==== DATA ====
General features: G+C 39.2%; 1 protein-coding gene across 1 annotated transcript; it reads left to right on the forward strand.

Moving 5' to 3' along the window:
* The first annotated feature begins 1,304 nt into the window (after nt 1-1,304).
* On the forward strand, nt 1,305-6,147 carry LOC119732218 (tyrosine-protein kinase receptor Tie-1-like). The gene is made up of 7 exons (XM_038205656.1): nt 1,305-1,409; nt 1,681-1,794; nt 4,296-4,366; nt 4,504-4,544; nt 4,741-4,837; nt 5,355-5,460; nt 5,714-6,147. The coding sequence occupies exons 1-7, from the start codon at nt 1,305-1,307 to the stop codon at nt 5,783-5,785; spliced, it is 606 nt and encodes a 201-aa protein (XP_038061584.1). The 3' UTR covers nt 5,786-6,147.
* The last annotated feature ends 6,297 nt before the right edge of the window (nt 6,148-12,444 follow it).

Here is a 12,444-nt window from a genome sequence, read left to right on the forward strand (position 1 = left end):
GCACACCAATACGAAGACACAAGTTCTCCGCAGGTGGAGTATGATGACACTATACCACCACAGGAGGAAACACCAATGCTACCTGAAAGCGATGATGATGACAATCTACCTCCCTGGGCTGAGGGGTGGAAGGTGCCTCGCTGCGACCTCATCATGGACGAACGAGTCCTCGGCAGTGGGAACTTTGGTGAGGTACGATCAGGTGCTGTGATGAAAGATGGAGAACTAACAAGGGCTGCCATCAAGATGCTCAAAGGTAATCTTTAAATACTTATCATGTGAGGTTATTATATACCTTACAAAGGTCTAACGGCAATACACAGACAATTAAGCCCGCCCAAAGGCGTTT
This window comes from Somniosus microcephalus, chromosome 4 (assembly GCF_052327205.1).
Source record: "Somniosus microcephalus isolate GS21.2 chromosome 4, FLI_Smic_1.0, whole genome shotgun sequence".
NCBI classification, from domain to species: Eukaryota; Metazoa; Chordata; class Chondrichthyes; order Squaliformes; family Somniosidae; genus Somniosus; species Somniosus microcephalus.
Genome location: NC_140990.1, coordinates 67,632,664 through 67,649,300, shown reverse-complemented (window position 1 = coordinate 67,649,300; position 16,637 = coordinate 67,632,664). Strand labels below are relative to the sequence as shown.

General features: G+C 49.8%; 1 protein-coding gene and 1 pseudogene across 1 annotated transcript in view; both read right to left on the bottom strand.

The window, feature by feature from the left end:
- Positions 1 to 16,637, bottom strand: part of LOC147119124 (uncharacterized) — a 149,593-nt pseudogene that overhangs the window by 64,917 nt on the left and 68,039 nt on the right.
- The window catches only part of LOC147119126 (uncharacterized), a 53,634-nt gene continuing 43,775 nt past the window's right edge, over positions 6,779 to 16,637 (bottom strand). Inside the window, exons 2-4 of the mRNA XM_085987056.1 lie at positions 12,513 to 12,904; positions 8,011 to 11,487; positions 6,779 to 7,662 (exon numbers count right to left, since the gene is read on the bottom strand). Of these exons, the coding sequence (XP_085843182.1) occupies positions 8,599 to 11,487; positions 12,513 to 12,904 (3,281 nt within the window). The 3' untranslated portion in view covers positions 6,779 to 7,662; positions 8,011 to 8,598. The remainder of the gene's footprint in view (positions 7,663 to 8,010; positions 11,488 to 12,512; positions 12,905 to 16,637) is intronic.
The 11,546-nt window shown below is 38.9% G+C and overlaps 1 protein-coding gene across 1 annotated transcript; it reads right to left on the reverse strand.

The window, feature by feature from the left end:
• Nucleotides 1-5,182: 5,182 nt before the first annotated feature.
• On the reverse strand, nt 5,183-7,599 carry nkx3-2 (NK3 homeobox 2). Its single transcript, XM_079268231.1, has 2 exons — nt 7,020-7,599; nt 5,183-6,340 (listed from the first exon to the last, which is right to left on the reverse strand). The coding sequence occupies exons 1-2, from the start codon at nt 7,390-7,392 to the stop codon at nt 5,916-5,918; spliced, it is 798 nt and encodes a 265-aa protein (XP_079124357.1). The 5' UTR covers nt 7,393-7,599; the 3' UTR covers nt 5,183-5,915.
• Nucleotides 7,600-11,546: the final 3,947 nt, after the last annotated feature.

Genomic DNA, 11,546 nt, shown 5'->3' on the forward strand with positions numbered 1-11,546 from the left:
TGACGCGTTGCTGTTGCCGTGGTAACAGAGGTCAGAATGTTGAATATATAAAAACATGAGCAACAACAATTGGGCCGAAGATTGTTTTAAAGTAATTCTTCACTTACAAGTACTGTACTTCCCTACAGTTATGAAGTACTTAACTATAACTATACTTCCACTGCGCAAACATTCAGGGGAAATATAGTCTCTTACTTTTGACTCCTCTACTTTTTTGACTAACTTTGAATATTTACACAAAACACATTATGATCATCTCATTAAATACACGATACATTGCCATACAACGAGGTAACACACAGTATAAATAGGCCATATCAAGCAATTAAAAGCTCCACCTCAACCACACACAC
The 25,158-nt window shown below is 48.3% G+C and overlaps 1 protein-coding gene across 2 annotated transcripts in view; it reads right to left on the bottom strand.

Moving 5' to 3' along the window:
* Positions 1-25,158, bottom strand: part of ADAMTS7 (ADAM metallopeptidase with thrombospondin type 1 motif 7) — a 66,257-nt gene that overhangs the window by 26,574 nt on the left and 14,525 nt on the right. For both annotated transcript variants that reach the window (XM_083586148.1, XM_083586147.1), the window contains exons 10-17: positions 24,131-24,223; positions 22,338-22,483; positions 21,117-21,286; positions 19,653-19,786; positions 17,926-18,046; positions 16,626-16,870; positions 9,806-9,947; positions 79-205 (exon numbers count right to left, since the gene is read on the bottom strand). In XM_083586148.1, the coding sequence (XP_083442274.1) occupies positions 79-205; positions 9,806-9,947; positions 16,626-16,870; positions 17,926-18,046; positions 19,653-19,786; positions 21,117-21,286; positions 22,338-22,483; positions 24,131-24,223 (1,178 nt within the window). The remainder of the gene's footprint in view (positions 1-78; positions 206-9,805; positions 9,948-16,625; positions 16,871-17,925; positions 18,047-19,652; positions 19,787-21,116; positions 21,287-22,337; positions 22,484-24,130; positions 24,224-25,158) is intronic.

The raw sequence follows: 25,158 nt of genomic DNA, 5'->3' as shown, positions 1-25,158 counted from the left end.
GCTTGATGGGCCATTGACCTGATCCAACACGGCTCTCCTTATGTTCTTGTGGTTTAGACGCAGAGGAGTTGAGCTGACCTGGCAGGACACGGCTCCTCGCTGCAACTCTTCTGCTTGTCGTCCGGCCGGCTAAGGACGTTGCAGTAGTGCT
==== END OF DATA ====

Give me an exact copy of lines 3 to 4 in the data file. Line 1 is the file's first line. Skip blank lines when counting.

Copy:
* The first annotated feature begins 1,304 nt into the window (after nt 1-1,304).
* On the forward strand, nt 1,305-6,147 carry LOC119732218 (tyrosine-protein kinase receptor Tie-1-like). The gene is made up of 7 exons (XM_038205656.1): nt 1,305-1,409; nt 1,681-1,794; nt 4,296-4,366; nt 4,504-4,544; nt 4,741-4,837; nt 5,355-5,460; nt 5,714-6,147. The coding sequence occupies exons 1-7, from the start codon at nt 1,305-1,307 to the stop codon at nt 5,783-5,785; spliced, it is 606 nt and encodes a 201-aa protein (XP_038061584.1). The 3' UTR covers nt 5,786-6,147.